Paper Tigers: Unmanned Aircraft in the 21st Century.
The Pentagon’s plans for a new age of automated warfare may have to wait.
by Jack Audrey Talbot :: January 19, 2032 :: Jaynes Military Journal, vol.62.035
“Ever notice how when someone promises a new era of bloodless
warfare, it usually means a whole bunch of people are about to die?”
.......................................................................................... ..... ..... -Major Eric Sutherland, USAF
On February 6, 2031 the aircraft carrier USS Ronald Reagan drifted into the Gulf of Tonkin and commenced the largest aerial drone attack in history. Called Operation Black Magic, more than thirty unmanned vehicles were launched from the Reagan and sent after high-value targets deep inside Imperial China. Although drones have become a staple of warfare since the turn of the century, Black Magic was meant to make history. Never before had a totally unmanned offensive of this scale been tried, and certainly not against a technically sophisticated enemy such as the Jade Army.
As we know now, Black Magic was a crippling failure. Twenty minutes into the mission the Reagan lost contact with the drones when a Jade ECM craft flew into range and jammed control frequencies. The drones, cut-off from their remote-pilots, did exactly what they were programmed to do in such an event. They switched to self-guided flight and set course for home. At the time, no one realized the Jade craft had not only jammed the Navy’s control frequencies, but cracked them. When the six bombers, twenty fighters, and four electronic support drones returned to the USS Ronald Reagan, they did not land as expected. The drones, now under enemy control, attacked.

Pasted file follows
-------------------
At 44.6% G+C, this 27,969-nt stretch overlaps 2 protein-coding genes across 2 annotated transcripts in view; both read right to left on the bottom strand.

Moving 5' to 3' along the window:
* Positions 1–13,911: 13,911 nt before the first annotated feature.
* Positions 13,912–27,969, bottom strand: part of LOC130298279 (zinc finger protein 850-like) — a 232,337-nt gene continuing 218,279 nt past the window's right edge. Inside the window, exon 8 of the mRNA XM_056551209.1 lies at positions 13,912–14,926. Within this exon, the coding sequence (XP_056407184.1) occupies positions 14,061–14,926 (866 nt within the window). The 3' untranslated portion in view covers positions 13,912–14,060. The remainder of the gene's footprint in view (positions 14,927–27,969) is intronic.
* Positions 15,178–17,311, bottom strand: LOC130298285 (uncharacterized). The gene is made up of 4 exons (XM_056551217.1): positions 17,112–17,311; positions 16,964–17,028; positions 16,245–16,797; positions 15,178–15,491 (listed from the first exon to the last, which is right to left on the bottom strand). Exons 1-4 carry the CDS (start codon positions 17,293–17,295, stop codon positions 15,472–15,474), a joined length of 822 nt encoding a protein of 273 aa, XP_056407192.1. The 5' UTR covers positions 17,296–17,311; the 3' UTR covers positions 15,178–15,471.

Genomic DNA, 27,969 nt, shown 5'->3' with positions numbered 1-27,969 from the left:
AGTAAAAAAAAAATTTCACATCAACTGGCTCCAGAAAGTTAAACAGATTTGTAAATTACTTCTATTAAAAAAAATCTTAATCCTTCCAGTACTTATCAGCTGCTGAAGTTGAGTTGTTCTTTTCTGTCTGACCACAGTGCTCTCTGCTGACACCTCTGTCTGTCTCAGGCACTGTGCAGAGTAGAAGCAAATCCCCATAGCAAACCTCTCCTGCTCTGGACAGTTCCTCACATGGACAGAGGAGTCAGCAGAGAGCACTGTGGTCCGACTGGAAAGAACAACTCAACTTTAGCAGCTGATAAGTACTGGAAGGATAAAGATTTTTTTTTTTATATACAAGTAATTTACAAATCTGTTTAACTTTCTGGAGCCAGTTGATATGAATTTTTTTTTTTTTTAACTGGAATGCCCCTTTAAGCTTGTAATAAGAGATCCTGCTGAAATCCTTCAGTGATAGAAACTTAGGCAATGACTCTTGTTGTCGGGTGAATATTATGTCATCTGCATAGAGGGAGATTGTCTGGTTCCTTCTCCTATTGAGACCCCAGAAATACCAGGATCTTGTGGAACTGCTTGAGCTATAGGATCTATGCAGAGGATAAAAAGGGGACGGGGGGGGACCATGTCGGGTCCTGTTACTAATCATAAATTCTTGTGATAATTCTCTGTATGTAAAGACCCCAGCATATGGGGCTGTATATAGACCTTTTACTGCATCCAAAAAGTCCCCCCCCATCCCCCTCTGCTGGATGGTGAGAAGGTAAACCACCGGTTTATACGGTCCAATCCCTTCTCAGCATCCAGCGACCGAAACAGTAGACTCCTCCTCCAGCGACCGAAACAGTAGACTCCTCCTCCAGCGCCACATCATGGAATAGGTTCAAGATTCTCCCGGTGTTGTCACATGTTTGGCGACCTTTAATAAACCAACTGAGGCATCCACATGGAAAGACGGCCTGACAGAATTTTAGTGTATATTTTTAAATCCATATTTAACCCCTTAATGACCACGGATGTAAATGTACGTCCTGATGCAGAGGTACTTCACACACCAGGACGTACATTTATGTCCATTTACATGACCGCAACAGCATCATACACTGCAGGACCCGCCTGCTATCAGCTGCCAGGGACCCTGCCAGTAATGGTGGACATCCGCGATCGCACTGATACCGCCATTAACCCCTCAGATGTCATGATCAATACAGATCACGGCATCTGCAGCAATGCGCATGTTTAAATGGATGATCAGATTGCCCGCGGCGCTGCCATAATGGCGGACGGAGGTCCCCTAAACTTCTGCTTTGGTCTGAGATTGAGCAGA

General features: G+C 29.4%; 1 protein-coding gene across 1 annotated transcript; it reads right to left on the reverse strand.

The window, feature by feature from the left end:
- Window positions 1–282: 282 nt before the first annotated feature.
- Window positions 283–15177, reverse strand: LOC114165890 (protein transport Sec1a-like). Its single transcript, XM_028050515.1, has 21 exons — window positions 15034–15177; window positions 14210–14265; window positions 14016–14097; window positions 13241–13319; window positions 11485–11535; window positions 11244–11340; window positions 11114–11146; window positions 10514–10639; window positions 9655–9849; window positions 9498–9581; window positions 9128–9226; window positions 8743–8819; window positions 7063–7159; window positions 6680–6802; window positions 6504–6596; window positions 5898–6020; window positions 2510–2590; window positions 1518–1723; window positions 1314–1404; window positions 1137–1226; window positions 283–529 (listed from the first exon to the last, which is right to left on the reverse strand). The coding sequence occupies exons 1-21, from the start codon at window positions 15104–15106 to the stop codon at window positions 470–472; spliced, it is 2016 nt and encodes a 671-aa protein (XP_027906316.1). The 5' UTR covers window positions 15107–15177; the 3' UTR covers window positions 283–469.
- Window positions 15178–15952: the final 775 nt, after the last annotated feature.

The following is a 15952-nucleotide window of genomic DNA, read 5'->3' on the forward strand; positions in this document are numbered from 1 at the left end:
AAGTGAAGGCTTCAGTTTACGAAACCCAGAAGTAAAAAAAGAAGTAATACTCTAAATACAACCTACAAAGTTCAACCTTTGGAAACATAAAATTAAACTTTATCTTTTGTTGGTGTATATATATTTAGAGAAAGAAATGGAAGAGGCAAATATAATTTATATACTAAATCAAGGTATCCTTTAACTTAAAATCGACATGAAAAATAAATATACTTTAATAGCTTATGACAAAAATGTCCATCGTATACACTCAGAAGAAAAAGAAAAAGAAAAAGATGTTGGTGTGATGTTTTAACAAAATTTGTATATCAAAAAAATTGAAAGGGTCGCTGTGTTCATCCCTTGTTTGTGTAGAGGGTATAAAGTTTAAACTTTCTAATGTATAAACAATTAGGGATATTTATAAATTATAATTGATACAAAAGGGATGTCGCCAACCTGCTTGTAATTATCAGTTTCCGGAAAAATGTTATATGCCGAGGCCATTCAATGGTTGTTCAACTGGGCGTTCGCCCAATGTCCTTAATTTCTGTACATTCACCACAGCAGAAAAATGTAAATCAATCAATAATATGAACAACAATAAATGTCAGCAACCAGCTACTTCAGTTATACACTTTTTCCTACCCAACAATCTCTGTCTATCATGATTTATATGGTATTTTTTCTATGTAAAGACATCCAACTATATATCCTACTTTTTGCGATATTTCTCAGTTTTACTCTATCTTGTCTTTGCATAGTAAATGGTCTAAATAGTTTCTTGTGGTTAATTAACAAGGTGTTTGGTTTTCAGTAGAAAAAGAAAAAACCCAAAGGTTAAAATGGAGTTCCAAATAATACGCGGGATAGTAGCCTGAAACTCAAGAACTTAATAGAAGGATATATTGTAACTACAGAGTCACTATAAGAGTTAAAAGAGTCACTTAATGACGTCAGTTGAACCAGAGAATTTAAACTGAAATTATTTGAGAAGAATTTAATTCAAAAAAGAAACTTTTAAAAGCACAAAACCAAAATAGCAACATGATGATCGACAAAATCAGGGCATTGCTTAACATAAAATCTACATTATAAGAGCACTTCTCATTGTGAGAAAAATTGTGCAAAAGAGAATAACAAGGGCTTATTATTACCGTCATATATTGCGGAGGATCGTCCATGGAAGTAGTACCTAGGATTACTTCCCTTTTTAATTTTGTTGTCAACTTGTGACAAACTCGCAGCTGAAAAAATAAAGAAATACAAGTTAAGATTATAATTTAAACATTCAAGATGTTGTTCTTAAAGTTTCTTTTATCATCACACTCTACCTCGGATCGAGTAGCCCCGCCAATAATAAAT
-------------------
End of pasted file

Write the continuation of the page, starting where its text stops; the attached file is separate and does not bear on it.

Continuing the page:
Black Magic’s disastrous end was a huge blow to US Naval strategy, which for years had been steadily phasing out combat pilots in favor of unmanned aircraft and guided missiles. The general attitude was that warplanes and the required personnel to operate them were too expensive, especially in light of the fact that not a single US adversary in the last forty years had a capable air force. By 2031, not a single US aircraft carrier had more than fifteen combat pilots aboard; and among them, none were trained beyond flying ground-support roles. With American drones vulnerable to enemy ECM tactics, the mighty carrier groups that were once the linchpin of the American’s naval power became virtually toothless over night.
To a lesser extent, Black Magic was also a blow to the US Air Force. Hesitant to decommission any manned squadron, Air Force brass had opted for a hybrid approach. Aside from recon roles, USAF drones never operate alone. Drone fighters fly side-by-side with manned F-22 Raptors, drone bombers are always monitored by manned E-52 electronic support planes. For them, Black Magic represent a serious loss in overall force strength.
Since Operation Black Magic, American drones have been made substantially more secure, or as the Pentagon puts it, “tamper-proof.” Even so, commanders in the field have yet to trust unmanned aircraft as they once did. Although the Jades have not seized control of any more US drones, jamming does remain a problem. This is most troubling for the Navy’s unmanned air-superiority fighter, the RF-47 Manta. This craft, which has effectively replaced the Navy’s fighter squadrons, is still highly susceptible to enemy jamming. And with Jade warplanes now sporting laser-pinpointed ECM weaponry, the need for a human in the cockpit is greater than ever.